One thing that sticks out to me is that I honestly don't see anyone who actually would like this pardon at all. I'm sure we'd have the 38% support it, but that's just because Trump would do it. Beyond that, it seems the guy was just straight scum, and everything wrong with politics. I heard that Jared thought IL Dems would appreciate it but.... a) Would any care that much and b) Why the fuck would Trump care about IL Dems, he ain't winning there!

I dunno, seems weird.
They think it would help him with Democrats because Blagojevich is a Democrat.

Look at literally every scandalized Republican in the last decade or so, including Trump. Every time some bombshell drops about them, they rally around the flag. There could be undeniable proof of what the Republican did, and you get one of two responses - "it's not true, the liberal lamestream media is making it up" and "even if it was true, it's not that bad/the Democrats are worse/it's still not true."

Example: someone from Doug Jones' campaign said he was actually leading Roy Moore by a larger margin before the pedophilia stuff came out, because wobbly Republicans thought it was a hit job on Moore.

There's a handful of moderate Republican politicians and candidates who will keep their distance because it helps them, and some of the saner Republican voters will recognize it's a bridge too far (as they did with Moore in the end - he lost, after all, and while that can be partially attributed to supercharged black turnout, Jones also has depressed Republican turnout and crossover voters to thank for his win). But like you said, you'll always have that 38% or so floor of deplorables who could watch Trump eat a live baby on TV and still support him for whatever twisted reason.

Anyway, Republicans think Democrats are wired the same way they are and thus can't possibly comprehend them turning their backs on a slimeball like Blagojevich. I'm sure in their minds, every Democrat is just as guilty and corrupt as Blago, they just have the good fortune of not getting caught. So herpderp, we let Blago out of jail and suddenly Democrats will love us, because they must still love Blago. They can't comprehend voters actually having ethical concerns about their politicians and actually holding them accountable for it. Blago absolutely would have lost if he ran for re-election in 2010, and probably wouldn't have even made it out of the primary.

It's sort of like how anytime someone embezzles, or cheats, or whathaveyou, they rationalize it by assuming everyone else does it too.

All democrats need is for these people to be less motivated to vote.
Margins matter as well. If you even peel off a few of these voters that would be deadly for Trump, even if he still wins a majority of them.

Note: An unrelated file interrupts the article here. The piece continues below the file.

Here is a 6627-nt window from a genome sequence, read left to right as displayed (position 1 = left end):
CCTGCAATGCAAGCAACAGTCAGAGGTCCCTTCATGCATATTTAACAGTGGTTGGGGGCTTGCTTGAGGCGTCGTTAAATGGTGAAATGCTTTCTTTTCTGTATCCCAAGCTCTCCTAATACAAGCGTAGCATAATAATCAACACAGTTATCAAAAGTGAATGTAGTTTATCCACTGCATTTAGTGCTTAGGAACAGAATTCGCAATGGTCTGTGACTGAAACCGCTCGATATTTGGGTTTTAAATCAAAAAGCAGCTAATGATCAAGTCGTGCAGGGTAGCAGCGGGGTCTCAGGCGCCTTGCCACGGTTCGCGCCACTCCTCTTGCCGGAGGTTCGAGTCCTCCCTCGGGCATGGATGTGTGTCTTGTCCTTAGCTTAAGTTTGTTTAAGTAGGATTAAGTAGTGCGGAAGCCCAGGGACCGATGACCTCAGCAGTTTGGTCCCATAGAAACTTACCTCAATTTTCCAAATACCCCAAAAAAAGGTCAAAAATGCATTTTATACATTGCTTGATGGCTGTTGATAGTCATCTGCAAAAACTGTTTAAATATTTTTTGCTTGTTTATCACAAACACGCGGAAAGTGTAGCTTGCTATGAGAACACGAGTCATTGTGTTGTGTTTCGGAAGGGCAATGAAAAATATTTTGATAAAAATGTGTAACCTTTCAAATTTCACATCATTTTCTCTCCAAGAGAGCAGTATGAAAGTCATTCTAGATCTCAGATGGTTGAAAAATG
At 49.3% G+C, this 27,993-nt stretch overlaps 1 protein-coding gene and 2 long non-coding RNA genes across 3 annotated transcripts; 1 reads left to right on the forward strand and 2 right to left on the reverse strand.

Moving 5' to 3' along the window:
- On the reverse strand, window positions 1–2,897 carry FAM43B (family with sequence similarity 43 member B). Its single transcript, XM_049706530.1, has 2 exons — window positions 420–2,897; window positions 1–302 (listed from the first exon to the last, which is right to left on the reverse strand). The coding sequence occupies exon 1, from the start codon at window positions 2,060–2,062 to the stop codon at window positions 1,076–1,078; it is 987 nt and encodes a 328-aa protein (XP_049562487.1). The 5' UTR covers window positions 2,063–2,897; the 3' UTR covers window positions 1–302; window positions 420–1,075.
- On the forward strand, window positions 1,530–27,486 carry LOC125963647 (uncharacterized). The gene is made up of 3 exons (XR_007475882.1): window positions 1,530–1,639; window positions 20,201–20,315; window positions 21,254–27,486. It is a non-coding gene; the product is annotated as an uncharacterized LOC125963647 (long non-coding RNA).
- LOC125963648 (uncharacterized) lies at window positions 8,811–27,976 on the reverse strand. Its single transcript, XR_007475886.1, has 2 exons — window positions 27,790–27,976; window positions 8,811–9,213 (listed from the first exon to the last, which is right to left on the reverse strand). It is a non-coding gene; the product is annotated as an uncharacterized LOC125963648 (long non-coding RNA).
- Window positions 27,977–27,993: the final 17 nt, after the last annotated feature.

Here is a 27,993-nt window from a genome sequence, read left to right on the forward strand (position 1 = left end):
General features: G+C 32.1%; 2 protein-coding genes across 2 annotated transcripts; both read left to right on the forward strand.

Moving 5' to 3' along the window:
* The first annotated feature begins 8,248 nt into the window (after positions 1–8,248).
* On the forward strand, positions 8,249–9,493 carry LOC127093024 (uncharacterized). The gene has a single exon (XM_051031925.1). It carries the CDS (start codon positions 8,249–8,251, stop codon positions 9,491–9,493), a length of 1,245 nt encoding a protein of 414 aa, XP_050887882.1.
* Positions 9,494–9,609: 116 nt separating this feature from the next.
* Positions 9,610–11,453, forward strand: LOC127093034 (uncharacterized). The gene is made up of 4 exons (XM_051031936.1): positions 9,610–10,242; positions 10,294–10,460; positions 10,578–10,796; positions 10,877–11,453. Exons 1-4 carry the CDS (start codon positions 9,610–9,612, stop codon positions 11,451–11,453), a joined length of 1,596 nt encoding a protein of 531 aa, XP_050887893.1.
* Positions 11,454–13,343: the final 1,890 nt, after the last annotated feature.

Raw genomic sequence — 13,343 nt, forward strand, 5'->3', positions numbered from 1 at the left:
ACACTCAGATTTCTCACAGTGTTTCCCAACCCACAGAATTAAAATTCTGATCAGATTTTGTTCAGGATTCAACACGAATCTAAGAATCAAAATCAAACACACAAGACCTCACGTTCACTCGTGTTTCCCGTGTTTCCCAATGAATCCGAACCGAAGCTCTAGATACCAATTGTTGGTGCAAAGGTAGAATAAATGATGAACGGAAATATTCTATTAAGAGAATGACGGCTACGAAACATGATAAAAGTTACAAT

Obama's talked about this frequently, how losing rural counties by 20 points instead of 50 was a part of his campaign strategy. Minimizing those losses is what let him flip Indiana in 2008 and carry Iowa in both of his elections.
 

Vena

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Oct 25, 2017
2,154
yeah, this is why I don't put a ton of stock into the idea that tariffs and trade wars will really hurt Trump's support among farmers. Maybe some won't vote for him in 2020, maybe enough, but the culture wars + ag sector bailouts will keep many of these people placated going into the election.


Kushner also thought Dems would love Trump for firing Comey. He is a moron.
There's our daily "Trump may be hurting us but we'll still vote for him" story.

No one wants to hear about former Trump voters and supporters massively hurt by his admin's actions get fed up and vow to vote against him stories, apparently. Those don't earn clicks and ad revenue.
These stories always focus on hold-outs. Generally best to ignore them because they're selection bias for the eyes.

This is like finding those random Pennsylvania workers still eager to support Trump. He has no hope in PA anymore. I say this as a local who is watching the dynamics shift in the state rapidly.
 

patientzero

Member
Oct 25, 2017
3,547


The gray bars are recessions.
Always important to note, though, that while we have a technical definition for recession, which is important, the aftershocks can be felt for far longer. The next recession is not going to be 2008, barring something truly unforeseen, but the consequences aren’t going to be felt for a couple quarters.
 

Hopfrog

Member
Oct 27, 2017
1,335
Trump losing in 2020 is not dependent on Iowa farmers turning on Trump. Stubbornness and subsidies will ensure that many will stick with him despite his attempts to kill off entire agricultural sectors. The real story is suburban voters fleeing him and the Republicans en masse in a continuation of 2018.